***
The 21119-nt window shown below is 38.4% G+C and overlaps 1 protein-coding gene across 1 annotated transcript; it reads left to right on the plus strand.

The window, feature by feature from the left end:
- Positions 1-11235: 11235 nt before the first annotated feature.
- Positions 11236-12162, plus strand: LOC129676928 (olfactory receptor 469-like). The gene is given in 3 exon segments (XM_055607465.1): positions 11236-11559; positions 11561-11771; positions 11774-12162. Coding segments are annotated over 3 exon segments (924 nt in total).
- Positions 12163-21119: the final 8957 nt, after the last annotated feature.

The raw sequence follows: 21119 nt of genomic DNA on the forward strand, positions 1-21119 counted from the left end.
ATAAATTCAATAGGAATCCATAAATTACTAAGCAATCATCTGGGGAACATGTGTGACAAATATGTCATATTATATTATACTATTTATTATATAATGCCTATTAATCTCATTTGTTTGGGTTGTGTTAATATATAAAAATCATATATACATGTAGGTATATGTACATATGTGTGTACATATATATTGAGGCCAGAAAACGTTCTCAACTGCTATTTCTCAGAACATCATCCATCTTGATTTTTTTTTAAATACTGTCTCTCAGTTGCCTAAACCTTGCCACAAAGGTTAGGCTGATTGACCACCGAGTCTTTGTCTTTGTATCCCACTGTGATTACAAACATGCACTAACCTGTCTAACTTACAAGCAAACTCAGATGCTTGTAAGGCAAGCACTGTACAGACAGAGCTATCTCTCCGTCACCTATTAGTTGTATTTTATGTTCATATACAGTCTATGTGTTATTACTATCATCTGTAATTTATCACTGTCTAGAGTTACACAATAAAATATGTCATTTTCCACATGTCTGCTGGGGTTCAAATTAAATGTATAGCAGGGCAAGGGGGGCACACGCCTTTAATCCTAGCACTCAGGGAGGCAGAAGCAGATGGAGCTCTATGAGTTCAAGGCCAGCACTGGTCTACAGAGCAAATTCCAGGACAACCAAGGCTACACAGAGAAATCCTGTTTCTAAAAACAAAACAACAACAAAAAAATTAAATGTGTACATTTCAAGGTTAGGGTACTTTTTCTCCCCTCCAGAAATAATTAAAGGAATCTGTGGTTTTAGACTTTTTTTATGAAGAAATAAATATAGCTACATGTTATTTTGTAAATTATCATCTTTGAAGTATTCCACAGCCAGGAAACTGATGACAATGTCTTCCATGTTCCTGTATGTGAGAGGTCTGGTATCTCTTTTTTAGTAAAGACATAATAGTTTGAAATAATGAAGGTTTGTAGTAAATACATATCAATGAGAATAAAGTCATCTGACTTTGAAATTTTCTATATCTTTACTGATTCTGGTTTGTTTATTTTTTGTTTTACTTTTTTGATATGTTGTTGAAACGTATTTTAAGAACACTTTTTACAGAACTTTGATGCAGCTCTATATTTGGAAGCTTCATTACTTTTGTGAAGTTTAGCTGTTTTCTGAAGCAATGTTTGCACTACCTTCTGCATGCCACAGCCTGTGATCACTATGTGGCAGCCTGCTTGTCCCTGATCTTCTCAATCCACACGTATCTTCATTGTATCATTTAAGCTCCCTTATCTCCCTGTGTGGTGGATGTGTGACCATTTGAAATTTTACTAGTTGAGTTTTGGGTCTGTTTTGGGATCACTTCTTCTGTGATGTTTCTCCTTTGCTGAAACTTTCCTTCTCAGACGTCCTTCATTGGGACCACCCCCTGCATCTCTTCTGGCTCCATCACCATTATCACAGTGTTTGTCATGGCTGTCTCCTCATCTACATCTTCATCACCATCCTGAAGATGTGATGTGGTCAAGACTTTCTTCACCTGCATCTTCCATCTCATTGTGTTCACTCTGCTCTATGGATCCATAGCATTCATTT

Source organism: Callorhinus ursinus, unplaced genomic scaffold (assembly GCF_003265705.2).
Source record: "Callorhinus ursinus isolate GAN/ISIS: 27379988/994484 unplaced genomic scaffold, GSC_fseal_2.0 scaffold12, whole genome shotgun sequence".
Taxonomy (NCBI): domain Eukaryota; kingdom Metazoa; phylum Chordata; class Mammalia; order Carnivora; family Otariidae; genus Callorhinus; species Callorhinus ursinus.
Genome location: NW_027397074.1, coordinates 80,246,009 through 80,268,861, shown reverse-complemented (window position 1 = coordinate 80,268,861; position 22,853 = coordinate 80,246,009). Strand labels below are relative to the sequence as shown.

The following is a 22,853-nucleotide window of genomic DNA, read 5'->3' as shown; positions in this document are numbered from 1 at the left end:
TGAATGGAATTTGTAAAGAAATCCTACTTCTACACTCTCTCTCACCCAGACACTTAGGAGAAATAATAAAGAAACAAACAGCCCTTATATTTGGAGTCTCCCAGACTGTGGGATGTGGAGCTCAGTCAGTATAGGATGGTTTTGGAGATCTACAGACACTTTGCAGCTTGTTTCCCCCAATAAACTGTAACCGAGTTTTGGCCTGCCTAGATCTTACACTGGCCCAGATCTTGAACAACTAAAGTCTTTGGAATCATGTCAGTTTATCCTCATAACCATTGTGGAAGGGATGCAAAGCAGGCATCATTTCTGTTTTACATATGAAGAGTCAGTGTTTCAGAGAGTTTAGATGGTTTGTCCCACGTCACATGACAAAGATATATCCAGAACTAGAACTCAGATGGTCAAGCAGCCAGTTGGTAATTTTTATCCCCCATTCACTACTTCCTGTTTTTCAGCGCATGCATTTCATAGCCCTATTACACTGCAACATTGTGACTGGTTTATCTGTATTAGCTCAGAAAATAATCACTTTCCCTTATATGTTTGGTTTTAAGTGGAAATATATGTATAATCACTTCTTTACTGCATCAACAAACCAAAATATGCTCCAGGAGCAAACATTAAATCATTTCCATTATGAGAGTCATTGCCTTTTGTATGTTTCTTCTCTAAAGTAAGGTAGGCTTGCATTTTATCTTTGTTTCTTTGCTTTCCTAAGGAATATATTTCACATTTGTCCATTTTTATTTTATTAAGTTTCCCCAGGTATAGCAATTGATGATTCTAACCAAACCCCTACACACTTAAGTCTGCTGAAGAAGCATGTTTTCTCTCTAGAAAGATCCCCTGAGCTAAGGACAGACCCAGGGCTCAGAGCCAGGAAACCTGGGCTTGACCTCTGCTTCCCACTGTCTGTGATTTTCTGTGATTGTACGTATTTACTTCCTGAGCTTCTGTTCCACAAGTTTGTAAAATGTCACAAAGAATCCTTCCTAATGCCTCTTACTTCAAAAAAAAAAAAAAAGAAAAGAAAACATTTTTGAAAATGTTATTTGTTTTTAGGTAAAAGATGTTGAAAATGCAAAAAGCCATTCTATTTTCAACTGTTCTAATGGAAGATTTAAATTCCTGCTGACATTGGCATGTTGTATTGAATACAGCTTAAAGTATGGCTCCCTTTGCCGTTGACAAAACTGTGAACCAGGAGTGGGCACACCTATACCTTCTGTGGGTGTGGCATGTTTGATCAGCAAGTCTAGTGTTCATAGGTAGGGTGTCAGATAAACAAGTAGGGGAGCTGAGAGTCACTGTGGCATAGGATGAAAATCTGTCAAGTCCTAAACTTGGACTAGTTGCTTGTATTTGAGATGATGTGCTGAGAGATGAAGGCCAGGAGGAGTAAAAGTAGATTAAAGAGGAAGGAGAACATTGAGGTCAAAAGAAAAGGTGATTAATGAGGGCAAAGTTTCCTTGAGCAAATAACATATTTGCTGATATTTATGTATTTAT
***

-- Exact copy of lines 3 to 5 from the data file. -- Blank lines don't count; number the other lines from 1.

- Positions 1-11235: 11235 nt before the first annotated feature.
- Positions 11236-12162, plus strand: LOC129676928 (olfactory receptor 469-like). The gene is given in 3 exon segments (XM_055607465.1): positions 11236-11559; positions 11561-11771; positions 11774-12162. Coding segments are annotated over 3 exon segments (924 nt in total).
- Positions 12163-21119: the final 8957 nt, after the last annotated feature.